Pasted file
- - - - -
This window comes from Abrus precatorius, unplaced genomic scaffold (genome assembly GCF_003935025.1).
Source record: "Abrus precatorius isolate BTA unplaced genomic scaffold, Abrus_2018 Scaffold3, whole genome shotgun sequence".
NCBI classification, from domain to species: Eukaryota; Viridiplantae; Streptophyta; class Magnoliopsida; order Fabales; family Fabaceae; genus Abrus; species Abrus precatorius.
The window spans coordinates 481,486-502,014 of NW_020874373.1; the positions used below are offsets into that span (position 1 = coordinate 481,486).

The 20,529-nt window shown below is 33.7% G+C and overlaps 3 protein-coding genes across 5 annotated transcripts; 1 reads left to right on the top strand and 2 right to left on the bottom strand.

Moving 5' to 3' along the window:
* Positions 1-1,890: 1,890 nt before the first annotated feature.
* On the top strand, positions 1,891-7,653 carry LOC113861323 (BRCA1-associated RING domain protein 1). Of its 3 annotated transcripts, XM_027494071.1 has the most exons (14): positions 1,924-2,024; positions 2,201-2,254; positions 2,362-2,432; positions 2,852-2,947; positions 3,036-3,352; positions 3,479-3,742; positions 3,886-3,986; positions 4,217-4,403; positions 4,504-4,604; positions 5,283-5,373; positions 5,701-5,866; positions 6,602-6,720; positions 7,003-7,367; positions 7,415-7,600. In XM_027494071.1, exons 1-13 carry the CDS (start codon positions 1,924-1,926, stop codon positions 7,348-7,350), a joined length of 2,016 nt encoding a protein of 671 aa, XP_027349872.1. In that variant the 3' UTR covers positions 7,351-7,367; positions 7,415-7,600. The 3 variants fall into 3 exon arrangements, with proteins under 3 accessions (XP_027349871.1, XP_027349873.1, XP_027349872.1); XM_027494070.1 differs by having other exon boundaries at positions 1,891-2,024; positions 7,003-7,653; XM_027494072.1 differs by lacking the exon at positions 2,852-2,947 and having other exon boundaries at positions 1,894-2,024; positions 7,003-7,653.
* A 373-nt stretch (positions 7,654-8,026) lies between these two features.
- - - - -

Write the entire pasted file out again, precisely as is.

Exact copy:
This window comes from Abrus precatorius, unplaced genomic scaffold (genome assembly GCF_003935025.1).
Source record: "Abrus precatorius isolate BTA unplaced genomic scaffold, Abrus_2018 Scaffold3, whole genome shotgun sequence".
NCBI classification, from domain to species: Eukaryota; Viridiplantae; Streptophyta; class Magnoliopsida; order Fabales; family Fabaceae; genus Abrus; species Abrus precatorius.
The window spans coordinates 481,486-502,014 of NW_020874373.1; the positions used below are offsets into that span (position 1 = coordinate 481,486).

The 20,529-nt window shown below is 33.7% G+C and overlaps 3 protein-coding genes across 5 annotated transcripts; 1 reads left to right on the top strand and 2 right to left on the bottom strand.

Moving 5' to 3' along the window:
* Positions 1-1,890: 1,890 nt before the first annotated feature.
* On the top strand, positions 1,891-7,653 carry LOC113861323 (BRCA1-associated RING domain protein 1). Of its 3 annotated transcripts, XM_027494071.1 has the most exons (14): positions 1,924-2,024; positions 2,201-2,254; positions 2,362-2,432; positions 2,852-2,947; positions 3,036-3,352; positions 3,479-3,742; positions 3,886-3,986; positions 4,217-4,403; positions 4,504-4,604; positions 5,283-5,373; positions 5,701-5,866; positions 6,602-6,720; positions 7,003-7,367; positions 7,415-7,600. In XM_027494071.1, exons 1-13 carry the CDS (start codon positions 1,924-1,926, stop codon positions 7,348-7,350), a joined length of 2,016 nt encoding a protein of 671 aa, XP_027349872.1. In that variant the 3' UTR covers positions 7,351-7,367; positions 7,415-7,600. The 3 variants fall into 3 exon arrangements, with proteins under 3 accessions (XP_027349871.1, XP_027349873.1, XP_027349872.1); XM_027494070.1 differs by having other exon boundaries at positions 1,891-2,024; positions 7,003-7,653; XM_027494072.1 differs by lacking the exon at positions 2,852-2,947 and having other exon boundaries at positions 1,894-2,024; positions 7,003-7,653.
* A 373-nt stretch (positions 7,654-8,026) lies between these two features.